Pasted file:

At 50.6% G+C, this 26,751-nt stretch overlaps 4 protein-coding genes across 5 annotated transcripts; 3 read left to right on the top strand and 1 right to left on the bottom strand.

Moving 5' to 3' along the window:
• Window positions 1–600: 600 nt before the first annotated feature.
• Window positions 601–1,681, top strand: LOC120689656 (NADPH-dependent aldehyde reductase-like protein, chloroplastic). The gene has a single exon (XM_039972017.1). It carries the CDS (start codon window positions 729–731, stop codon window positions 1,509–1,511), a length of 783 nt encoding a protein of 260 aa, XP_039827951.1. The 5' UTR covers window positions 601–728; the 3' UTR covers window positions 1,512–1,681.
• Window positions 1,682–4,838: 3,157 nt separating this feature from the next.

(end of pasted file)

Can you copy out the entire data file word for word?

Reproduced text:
At 50.6% G+C, this 26,751-nt stretch overlaps 4 protein-coding genes across 5 annotated transcripts; 3 read left to right on the top strand and 1 right to left on the bottom strand.

Moving 5' to 3' along the window:
• Window positions 1–600: 600 nt before the first annotated feature.
• Window positions 601–1,681, top strand: LOC120689656 (NADPH-dependent aldehyde reductase-like protein, chloroplastic). The gene has a single exon (XM_039972017.1). It carries the CDS (start codon window positions 729–731, stop codon window positions 1,509–1,511), a length of 783 nt encoding a protein of 260 aa, XP_039827951.1. The 5' UTR covers window positions 601–728; the 3' UTR covers window positions 1,512–1,681.
• Window positions 1,682–4,838: 3,157 nt separating this feature from the next.